Mar 28 2023

A New, Centralized Server Fuels Digital Exhibits at the Renovated National Air and Space Museum

Interactive displays can now easily be changed, and downtime has been reduced since exhibits are monitored remotely.

The National Air and Space Museum’s ongoing, multiyear renovation saw its Washington, D.C., facility transition to a large, central server that feeds all of its digital exhibits. Before the renovation, interactives were powered at their locations within the museum, but now the IT infrastructure extends up to the galleries.

The museum has welcomed about 350 million visitors since its construction on the National Mall in 1976, but renovations became necessary when a 2011 earthquake cracked its exterior marble paneling. Those initial repairs became part of a seven-year infrastructure renewal effort that won’t end until 2025, including the exhibition transformation.

“All of the interactives are basically fed from one source,” says Alex Van Ness, supervisor of exhibits technology for the museum. “It’s very controllable. It takes a lot less people to manage.”

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High Tech Cuts Downtime in Exhibits

Most digital displays are driven from a server room via a PC or multiheaded, synced media player, which is more high-end than anything the museum used previously. Interactive content and displays can be more easily hot-swapped in and out, so many double as presentation spaces.

Most important, a centralized server means visitors will experience less exhibit downtime. 

“We don’t have to have staff going from gallery to gallery, constantly checking on things to make sure they’re working,” Van Ness says. “We can monitor everything remotely.”

The museum’s west end alone features a mix of about 50 digital, audiovisual and mechanical interactives and presentations designed by curators, educators and interactive specialists.

LEARN ABOUT: How integrated solutions allow agencies to quickly add technology.

Improving the User Experience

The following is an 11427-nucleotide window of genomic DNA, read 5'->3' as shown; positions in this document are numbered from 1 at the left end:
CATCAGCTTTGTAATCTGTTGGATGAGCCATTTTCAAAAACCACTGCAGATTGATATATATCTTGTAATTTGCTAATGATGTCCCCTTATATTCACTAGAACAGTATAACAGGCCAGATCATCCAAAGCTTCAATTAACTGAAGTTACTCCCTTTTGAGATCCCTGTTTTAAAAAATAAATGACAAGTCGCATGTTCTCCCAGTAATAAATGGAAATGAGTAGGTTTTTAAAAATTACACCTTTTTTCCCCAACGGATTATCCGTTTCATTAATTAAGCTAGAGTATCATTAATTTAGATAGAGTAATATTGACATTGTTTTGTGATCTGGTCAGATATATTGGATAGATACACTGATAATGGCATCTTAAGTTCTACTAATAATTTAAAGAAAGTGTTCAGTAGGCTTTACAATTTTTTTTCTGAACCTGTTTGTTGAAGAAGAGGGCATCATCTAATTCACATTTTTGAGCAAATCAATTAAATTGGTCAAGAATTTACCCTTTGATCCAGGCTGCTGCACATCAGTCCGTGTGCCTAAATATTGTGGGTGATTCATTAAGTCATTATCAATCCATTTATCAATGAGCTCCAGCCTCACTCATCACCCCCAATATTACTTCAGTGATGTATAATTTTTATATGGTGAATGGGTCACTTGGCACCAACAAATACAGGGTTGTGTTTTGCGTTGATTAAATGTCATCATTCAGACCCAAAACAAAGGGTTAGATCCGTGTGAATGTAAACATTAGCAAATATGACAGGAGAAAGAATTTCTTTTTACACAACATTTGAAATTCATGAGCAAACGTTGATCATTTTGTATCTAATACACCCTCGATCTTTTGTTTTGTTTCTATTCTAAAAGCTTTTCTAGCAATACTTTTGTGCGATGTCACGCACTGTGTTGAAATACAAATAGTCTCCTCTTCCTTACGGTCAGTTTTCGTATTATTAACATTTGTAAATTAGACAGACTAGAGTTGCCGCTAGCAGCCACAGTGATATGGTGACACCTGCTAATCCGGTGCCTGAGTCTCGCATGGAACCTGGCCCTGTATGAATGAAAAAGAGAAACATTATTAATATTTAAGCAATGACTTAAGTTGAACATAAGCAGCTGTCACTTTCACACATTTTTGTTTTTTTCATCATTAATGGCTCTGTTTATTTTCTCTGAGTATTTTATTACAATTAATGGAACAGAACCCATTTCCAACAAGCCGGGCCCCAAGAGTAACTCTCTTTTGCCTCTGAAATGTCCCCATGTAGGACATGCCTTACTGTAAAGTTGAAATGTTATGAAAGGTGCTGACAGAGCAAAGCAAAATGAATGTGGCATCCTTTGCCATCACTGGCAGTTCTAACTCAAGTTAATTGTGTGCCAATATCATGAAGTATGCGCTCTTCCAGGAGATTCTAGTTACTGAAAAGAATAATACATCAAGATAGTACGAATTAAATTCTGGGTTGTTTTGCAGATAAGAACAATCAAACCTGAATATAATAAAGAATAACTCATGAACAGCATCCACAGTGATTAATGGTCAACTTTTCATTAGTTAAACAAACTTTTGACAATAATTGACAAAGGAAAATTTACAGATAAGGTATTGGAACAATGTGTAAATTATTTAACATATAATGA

A more “user-friendly” gallery design promotes active learning and makes it easier for visitors to grasp difficult concepts like wing warping, says Museum Educator Beth Wilson.

“I think today a lot of visitors are used to computers and watching things on YouTube and getting these really quick, engaging digital experiences,” Wilson says. “We’ve incorporated that into the galleries.”

Traditional exhibits like the Wright Flyer and Apollo 11 command module are represented, as well as new additions including Neal Loving’s WR-3 and Jackie Cochran’s T-38 Talon, brought out of storage.

The museum added high-resolution displays with medical- and military-grade display glass to show new footage from NASA.

The museum is undertaking a “thoughtful” process to design interactives that will adhere to its updated technical specifications while remaining open to emerging technologies, Van Ness says.

CHECK OUT THIS VIDEO: Museum goes high-tech for next-generation exhibits.

The museum will also consider making similar changes to its Steven F. Udvar-Hazy Center in Chantilly, Va., which mostly features “large artifacts with a label,” says Jeremy Kinney, associate director of research and curatorial affairs.

“We want to meet visitors where they are,” Kinney says.

AleksandarGeorgiev/Getty Images

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